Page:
In Software Engineering, we chant the term of validation and verification a lot between the software team members. Actually, it is used across the software project phases and I think there is a misconception in understanding the two terminologies and when to use them.
Tag: Blackbox Testing
Software Testing Fundamentals
Software Testing is vital for any software development life cycle, it is fundamental to ensure the software quality and to have a workable functional software at the end of the project.
“Testing is any activity aimed at evaluating an attribute or capability of a program or system and determining that it meets its required results” Bill Hetzel, 1988
The main motive for the testing is to ensure that all functionalities are working correctly as per the requirements. It is not only that this is the basic purpose of testing, while It is important to test how to break the system, how to simulate the abuse of the system by the quality team before someone else does that for you and it will be a disaster at this time.
Black Box Security Analysis and Test Techniques
Black box techniques are the only techniques available for analyzing and testing non-developmental binary executable without first decompiling or disassembling them. Black box tests are not limited in utility to COTS and other executable packages: they are equally valuable for testing compiled custom developed and open source code, enabling the tester to observe the software’s actual behaviors during execution and compare them with behaviors that could only be speculated upon based on extrapolation from indicators in the source code.
Black box testing also allows for examination of the software’s interactions with external entities (environment, users, attackers)—a type of examination that is impossible in white box analyses and tests. One exception is the detection of malicious code. On the other hand, because black box testing can only observe the software as it runs and “from the outside in,” it also provides an incomplete picture.Read more
Black Box Security Testing
Black box testing is generally used when the tester has limited knowledge of the system under test or when access to source code is not available. Within the security test arena, black box testing is normally associated with activities that occur during the pre-deployment test phase (system test) or on a periodic basis after the system has been deployed.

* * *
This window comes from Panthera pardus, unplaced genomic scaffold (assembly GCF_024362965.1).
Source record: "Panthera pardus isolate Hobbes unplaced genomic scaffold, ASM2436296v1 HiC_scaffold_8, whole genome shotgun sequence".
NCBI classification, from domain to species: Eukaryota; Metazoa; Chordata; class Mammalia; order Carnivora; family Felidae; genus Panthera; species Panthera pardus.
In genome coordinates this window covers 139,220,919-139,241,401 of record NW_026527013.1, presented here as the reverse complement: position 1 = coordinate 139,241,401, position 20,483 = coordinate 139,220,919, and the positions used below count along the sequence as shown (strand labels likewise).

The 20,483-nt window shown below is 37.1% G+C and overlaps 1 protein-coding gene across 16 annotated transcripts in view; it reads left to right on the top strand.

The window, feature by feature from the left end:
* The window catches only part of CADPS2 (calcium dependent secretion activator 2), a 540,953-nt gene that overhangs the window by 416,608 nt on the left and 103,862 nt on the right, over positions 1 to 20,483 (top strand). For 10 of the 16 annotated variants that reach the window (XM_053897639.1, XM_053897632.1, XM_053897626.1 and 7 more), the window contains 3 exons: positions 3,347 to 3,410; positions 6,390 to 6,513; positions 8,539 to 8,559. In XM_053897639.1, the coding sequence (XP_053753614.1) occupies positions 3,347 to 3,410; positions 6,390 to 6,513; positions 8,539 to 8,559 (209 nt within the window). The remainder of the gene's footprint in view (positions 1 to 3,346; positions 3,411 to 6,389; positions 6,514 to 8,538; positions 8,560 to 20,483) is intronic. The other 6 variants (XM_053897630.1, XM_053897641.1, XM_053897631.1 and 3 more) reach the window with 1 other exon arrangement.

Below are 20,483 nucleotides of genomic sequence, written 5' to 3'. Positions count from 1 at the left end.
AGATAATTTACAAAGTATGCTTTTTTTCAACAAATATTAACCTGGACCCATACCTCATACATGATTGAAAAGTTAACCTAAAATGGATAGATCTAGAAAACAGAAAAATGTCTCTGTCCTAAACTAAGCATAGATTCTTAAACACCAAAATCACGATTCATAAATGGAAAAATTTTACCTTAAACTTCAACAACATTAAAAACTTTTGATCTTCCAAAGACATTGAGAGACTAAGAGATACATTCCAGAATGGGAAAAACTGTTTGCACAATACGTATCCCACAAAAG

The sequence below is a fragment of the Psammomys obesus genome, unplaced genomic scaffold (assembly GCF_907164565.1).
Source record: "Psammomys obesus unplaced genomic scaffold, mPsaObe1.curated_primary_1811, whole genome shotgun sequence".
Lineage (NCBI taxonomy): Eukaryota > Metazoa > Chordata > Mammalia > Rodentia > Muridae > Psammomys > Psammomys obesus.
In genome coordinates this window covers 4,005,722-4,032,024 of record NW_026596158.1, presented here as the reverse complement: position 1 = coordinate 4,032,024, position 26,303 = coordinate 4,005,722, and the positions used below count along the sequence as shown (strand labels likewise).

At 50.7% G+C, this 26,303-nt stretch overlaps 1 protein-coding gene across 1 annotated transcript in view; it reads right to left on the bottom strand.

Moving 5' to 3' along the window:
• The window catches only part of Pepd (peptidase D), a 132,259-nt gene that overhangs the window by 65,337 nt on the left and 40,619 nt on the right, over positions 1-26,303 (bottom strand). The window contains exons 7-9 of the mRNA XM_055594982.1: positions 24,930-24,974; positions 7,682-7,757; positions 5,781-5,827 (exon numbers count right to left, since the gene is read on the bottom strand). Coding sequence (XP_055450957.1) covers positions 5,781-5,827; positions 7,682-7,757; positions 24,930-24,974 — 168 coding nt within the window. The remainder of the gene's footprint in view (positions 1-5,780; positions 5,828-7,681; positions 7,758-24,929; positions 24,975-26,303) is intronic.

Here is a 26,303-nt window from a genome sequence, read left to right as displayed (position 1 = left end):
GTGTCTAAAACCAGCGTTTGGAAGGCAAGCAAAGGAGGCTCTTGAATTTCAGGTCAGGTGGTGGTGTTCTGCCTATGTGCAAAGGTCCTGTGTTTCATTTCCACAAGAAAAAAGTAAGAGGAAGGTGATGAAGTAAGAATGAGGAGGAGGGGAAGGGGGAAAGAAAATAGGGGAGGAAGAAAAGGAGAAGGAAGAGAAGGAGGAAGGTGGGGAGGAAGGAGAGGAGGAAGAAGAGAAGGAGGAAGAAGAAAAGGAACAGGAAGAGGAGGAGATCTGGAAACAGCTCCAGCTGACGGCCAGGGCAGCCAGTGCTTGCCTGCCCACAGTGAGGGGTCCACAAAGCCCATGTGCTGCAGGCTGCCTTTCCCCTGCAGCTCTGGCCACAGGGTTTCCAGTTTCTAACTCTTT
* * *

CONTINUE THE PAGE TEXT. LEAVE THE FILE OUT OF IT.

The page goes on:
Black box security tests are conducted to identify and resolve potential security vulnerabilities before deployment or to periodically identify and resolve security issues within deployed systems. They can also be used as a “badness-ometer” [McGraw 04] to give an organization some idea of how bad the security of their system is. From a business perspective, organizations conduct black box security tests to conform to regulatory requirements, protect confidentially and proprietary information and protect the organization’s brand and reputation.
Fortunately, a significant number of black box test tools focus on application security related issues. These tools concentrate on security-related issues including but not limited to:Read more
White Box Techniques for Security Testing
What is white box testing?
White box testing and analysis, by contrast with “black box” testing and analysis, that are mainly performed on the source code. Also known as glass box, structural, clear box, and open box testing.
White box analysis and tests include:
It is known as “code review,” static analysis analyses source code before it is compiled, to detect coding errors, insecure coding constructs, and other indicators of security vulnerabilities or weaknesses that are detectable at the source code level. Static analyses can be manual or automated. In a manual analysis, the reviewer inspects the source code without the assistance of tools.Read more
Software Security Testing in SDLC
When to perform Software security analysis and tests?
Most of the software security practitioners would agree that the common practice of postponing security analysis and tests after the software implementation phase and even after it has been deployed (i.e., during its acceptance phase), makes it extremely difficult to address in a cost-effective, timely manner any vulnerabilities and weaknesses discovered during the analysis and testing process.Read more